Despite how the words were phrased there was nothing of request in the man’s uncompromising delivery. His tone, their very presence, sent a shiver of dread through Summer. Her loft was big, but the large men with their grim sense of purpose made it seem smaller and darker and not at all the safe private haven she was used to.

She did her best to put on her coolly neutral ‘model’ face as she asked, “May I see that badge again?” He gave her a chance to take a more thorough look. It certainly looked authentic. “You’re from the FBI?”

“I’m Special Agent Cardon,” he answered. He gestured to his left. “Ricci from the Secret Service.” To the right. “Dalmer from the National Security Agency. This is a multi-agency operation, Ms. Simms.”

Summer gulped. She didn’t know whether to be alarmed or annoyed. There had to be some mistake. They must want some other Susan Summer Simms. “What’s a multi-agency operation?”

“I’m not at liberty to say.”

“Am I in some sort of trouble?”

She’d never done anything illegal in her life. In fact, the only even vaguely morally questionable thing she could recall doing was posing for lingerie catalogs. That might be tasteless, but hardly against the law. Besides, the paychecks came in very handy.

“Am I in trouble?” she repeated.

“I’m not at liberty to say,” he repeated.

Summer put her hands stubbornly on her hips and looked him square in the eye. “Why aren’t you at liberty to say?”

The man smiled. She didn’t know FBI agents were allowed to do that. “Because I don’t know, Ms. Simms. What I do know is that we’ve been told that your presence is required for reasons of national security. I’m sorry I can’t tell you any more.”

The man’s going from stony-faced law enforcement officer to perplexed human in the blink of an eye was as disconcerting as the trio’s arrival. It did have the effect of disarming Summer’s growing belligerence. She went back to being worried and confused.

“Where are you taking me?”

Dalmer made a disgusted sound. “We don’t have time to discuss this.”

With a purposeful stride he crossed the room and went up the short staircase that separated the bedroom area from the living room. A large pine wardrobe stood on either side of the queen size platform bed. Dalmer opened the door on the wardrobe where she kept what she thought of as her ‘model’ clothes; silly, overpriced things that were destined to be donated to teenage cousins after a few wears because it was necessary to replace silly, overpriced things every season to remain in fashion. The other wardrobe contained her ‘real’ clothes; jeans and T-shirts and warm sweaters.

Dalmer pulled out a couple of short dresses and tossed them on the bed.

Summer followed him up the stairs. “Just what are you doing with my clothes?”

“I’m getting this show on the road,” he said. “We’ve got a plane waiting.” He looked back over his shoulder at her. “You better pack for a few days.”

“Pack? Where are you taking me?”

He didn’t reply.

Summer looked down at the FBI agent standing in the middle of her living room. She didn’t believe this was happening. Government agents didn’t really walk into people’s homes and take them away with only vague explanations about national security. Did they? Could they? Of course they could – martial law, special emergency powers, all that other scary stuff that she’d heard of but hadn’t been exposed to since the Kariins came. The agents were here, and they were intent on doing it. No one had pulled out a gun or handcuffs yet. Summer thought they might at any moment.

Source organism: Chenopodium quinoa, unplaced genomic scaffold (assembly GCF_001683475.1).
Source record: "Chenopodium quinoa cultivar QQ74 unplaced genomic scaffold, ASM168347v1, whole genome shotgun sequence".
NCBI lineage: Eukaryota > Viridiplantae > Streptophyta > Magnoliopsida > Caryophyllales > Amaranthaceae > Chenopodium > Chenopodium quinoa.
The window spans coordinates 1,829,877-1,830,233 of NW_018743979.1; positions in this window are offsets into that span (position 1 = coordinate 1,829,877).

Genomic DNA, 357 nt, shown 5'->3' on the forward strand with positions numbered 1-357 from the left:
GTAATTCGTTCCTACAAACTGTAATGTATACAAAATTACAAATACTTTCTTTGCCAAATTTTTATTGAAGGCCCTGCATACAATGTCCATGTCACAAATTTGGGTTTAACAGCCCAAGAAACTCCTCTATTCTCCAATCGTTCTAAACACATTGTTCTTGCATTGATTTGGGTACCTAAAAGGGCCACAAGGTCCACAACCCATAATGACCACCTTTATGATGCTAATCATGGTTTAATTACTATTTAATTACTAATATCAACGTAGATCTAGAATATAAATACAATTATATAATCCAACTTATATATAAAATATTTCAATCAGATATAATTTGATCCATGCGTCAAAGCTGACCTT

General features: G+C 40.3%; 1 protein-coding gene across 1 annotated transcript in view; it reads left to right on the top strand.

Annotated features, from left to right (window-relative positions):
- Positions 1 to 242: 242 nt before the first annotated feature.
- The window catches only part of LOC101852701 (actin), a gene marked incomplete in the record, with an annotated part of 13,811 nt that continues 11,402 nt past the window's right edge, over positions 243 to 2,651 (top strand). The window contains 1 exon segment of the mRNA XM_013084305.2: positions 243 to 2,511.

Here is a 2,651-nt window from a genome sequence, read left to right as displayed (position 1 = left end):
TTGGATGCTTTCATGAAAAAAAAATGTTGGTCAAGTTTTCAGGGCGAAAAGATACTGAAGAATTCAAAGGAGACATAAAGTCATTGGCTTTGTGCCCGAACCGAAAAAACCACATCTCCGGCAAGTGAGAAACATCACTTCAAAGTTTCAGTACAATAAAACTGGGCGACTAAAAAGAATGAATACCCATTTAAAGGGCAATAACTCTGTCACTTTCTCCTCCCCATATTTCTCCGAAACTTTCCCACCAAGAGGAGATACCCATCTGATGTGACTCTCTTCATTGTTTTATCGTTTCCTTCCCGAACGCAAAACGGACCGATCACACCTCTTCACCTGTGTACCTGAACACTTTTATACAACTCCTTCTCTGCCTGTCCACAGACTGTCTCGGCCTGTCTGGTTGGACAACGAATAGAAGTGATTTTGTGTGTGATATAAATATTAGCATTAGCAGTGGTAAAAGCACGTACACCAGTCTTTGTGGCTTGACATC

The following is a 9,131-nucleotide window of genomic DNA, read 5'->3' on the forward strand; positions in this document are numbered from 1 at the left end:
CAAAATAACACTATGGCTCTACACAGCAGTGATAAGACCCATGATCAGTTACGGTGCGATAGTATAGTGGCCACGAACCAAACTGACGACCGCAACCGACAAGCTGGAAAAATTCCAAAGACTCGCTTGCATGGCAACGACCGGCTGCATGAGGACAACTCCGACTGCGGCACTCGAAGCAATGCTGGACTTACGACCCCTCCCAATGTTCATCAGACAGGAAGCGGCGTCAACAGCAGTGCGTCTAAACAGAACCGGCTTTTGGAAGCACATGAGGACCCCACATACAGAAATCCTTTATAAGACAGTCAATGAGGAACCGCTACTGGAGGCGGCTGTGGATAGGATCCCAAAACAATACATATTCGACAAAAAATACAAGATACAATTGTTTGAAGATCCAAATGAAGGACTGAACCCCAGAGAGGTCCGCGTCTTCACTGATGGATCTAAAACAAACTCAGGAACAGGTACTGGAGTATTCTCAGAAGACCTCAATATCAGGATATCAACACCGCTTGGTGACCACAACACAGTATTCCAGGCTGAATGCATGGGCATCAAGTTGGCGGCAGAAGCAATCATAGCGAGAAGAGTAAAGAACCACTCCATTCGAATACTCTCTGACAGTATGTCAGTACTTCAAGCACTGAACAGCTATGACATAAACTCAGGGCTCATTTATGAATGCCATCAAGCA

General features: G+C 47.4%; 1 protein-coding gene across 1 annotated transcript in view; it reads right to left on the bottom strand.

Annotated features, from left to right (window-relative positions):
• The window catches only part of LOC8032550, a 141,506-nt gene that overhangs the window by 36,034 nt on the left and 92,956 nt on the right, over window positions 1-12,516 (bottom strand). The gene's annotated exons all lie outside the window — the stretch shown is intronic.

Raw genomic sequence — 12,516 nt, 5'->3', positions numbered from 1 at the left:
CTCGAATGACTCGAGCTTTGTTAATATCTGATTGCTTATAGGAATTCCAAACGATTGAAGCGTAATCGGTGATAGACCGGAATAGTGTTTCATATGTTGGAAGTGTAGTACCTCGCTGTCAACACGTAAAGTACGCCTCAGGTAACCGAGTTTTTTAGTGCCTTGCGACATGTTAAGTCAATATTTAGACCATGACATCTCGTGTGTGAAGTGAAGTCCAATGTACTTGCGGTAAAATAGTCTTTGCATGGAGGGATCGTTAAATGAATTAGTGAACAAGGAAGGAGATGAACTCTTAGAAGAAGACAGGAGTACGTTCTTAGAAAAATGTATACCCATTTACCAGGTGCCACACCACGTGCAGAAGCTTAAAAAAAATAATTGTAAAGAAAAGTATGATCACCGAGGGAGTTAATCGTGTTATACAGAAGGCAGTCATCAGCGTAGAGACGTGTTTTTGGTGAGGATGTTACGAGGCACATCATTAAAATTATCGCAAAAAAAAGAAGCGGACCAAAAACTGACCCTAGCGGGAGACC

Dalmer found the overnight bag at the bottom of the closet and hauled it out.

“Hey!” Summer shouted. “Get out of my stuff!”

“Better grab her makeup bag out of the bathroom, Ricci,” he called down to the third agent. He ignored her. “A model’s going to want a lot of makeup.”

She only wore makeup to work. She looked good in makeup. It wasn’t her fault that God had given her great bones, but people always tended to think that the only thing that mattered to her was her looks. She had long ago given up trying to explain to strangers that she read books, was a great cook, watched sitcoms, and listened to both Lyle Lovett and the Gipsy Kings as well as occasionally going to the opera. She certainly didn’t try to explain anything about herself to these men who’d invaded her home.

She hip-checked Mr. Dalmer aside. “I can do my own packing, thank you.”

He smiled. “Good girl.”

Summer rounded on him. “Good girl? No one with any sense that isn’t my Mama has the right to call me a girl – good or otherwise.”

He blinked and took a step back. “Yes’m.”

She turned her back on him and grabbed things out of her closet. She was not going to explain to these Federal invaders that she was a hard working twenty-four year old woman who’d been supporting a large family since she was seventeen. Somebody is going to pay for this, she thought. That’s why I have an expensive lawyer.

“Can I call my lawyer?” she asked Cardon.

“Sorry, Ms. Simms. I can’t allow that.”

“That’s what I thought you were going to say.”
She looked around in surprise when Dalmer added a short, gold lace dress to the pile of clothes on her bed.

He lifted an eyebrow sardonically in response. “Girl – woman -- never knows when she might be invited to a party. Is that a Valentino?”


Good Lord, a Federal thug who knew the names of fashion designers. Summer didn’t think people who were taken away by a trio of Federal agents got much chance to go to parties, but she didn’t bother to argue. She just did her best to find the most practical things she could in her most impractical closet and pack as quickly as possible -- though she didn’t know why she should be in a hurry to be dragged away to an unknown fate, even for the highest priority security reasons -- with or without party clothes. The one thing she was stubbornly determined to show some spirit about when they left was that she wasn’t going to be arrested and carry her own luggage.

To be continued…should you be interested


  1. Anonymous6:00 PM EDT

    I loved the story! Came to the blog from Linnea sinclair's site. Will read further if you post.

  2. Anonymous7:25 PM EDT

    Definitely catches your interest - fun to read. Hope you post more.

  3. Thanks! I'd be delighted to post more next week.


  4. Yes, I would love to read more!

  5. Anonymous6:53 PM EDT

    Iread too much or too little. So now I need the rest! Please!

  6. Anonymous12:22 PM EDT

    I'd love to read some more! What a place to stop!

  7. Anonymous7:19 PM EDT

    Oh, this is gonna get REAL INTERESTIN', I can just tell! *LOL* PLEASE tell us when this makes it to print.

  8. Anonymous7:20 PM EDT

    Or, you know, post some more. We won't tell.